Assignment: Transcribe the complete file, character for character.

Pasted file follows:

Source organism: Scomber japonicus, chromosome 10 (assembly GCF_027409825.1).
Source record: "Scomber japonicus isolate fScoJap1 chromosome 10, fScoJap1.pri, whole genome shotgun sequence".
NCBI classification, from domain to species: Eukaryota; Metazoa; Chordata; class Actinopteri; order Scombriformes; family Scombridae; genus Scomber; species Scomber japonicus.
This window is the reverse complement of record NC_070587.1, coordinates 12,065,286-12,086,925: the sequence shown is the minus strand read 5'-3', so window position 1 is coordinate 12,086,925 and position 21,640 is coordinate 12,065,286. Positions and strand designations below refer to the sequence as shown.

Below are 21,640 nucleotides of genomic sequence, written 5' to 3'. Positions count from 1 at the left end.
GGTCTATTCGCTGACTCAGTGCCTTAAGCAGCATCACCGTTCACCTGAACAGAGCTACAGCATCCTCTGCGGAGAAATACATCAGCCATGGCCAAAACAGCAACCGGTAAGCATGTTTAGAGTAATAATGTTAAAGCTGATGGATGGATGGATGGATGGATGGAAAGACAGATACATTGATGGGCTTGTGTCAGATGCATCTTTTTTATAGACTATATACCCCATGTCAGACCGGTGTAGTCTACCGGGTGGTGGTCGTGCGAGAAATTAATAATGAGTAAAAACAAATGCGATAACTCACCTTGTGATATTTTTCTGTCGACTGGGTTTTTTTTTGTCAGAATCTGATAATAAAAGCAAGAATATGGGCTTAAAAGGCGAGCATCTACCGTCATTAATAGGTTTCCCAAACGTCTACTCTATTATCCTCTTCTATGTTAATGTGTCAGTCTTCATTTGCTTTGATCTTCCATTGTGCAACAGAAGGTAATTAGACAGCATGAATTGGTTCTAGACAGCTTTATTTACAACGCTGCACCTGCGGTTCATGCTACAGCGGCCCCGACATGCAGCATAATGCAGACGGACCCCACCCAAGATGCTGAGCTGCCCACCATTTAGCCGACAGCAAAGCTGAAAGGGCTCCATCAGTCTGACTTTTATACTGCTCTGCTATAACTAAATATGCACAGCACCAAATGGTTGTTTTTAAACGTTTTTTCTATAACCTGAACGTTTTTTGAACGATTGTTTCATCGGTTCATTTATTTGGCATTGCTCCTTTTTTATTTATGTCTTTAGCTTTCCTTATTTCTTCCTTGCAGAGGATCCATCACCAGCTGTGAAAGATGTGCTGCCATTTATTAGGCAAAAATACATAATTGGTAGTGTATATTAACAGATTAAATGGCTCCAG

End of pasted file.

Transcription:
Source organism: Scomber japonicus, chromosome 10 (assembly GCF_027409825.1).
Source record: "Scomber japonicus isolate fScoJap1 chromosome 10, fScoJap1.pri, whole genome shotgun sequence".
NCBI classification, from domain to species: Eukaryota; Metazoa; Chordata; class Actinopteri; order Scombriformes; family Scombridae; genus Scomber; species Scomber japonicus.
This window is the reverse complement of record NC_070587.1, coordinates 12,065,286-12,086,925: the sequence shown is the minus strand read 5'-3', so window position 1 is coordinate 12,086,925 and position 21,640 is coordinate 12,065,286. Positions and strand designations below refer to the sequence as shown.

Below are 21,640 nucleotides of genomic sequence, written 5' to 3'. Positions count from 1 at the left end.
GGTCTATTCGCTGACTCAGTGCCTTAAGCAGCATCACCGTTCACCTGAACAGAGCTACAGCATCCTCTGCGGAGAAATACATCAGCCATGGCCAAAACAGCAACCGGTAAGCATGTTTAGAGTAATAATGTTAAAGCTGATGGATGGATGGATGGATGGATGGAAAGACAGATACATTGATGGGCTTGTGTCAGATGCATCTTTTTTATAGACTATATACCCCATGTCAGACCGGTGTAGTCTACCGGGTGGTGGTCGTGCGAGAAATTAATAATGAGTAAAAACAAATGCGATAACTCACCTTGTGATATTTTTCTGTCGACTGGGTTTTTTTTTGTCAGAATCTGATAATAAAAGCAAGAATATGGGCTTAAAAGGCGAGCATCTACCGTCATTAATAGGTTTCCCAAACGTCTACTCTATTATCCTCTTCTATGTTAATGTGTCAGTCTTCATTTGCTTTGATCTTCCATTGTGCAACAGAAGGTAATTAGACAGCATGAATTGGTTCTAGACAGCTTTATTTACAACGCTGCACCTGCGGTTCATGCTACAGCGGCCCCGACATGCAGCATAATGCAGACGGACCCCACCCAAGATGCTGAGCTGCCCACCATTTAGCCGACAGCAAAGCTGAAAGGGCTCCATCAGTCTGACTTTTATACTGCTCTGCTATAACTAAATATGCACAGCACCAAATGGTTGTTTTTAAACGTTTTTTCTATAACCTGAACGTTTTTTGAACGATTGTTTCATCGGTTCATTTATTTGGCATTGCTCCTTTTTTATTTATGTCTTTAGCTTTCCTTATTTCTTCCTTGCAGAGGATCCATCACCAGCTGTGAAAGATGTGCTGCCATTTATTAGGCAAAAATACATAATTGGTAGTGTATATTAACAGATTAAATGGCTCCAG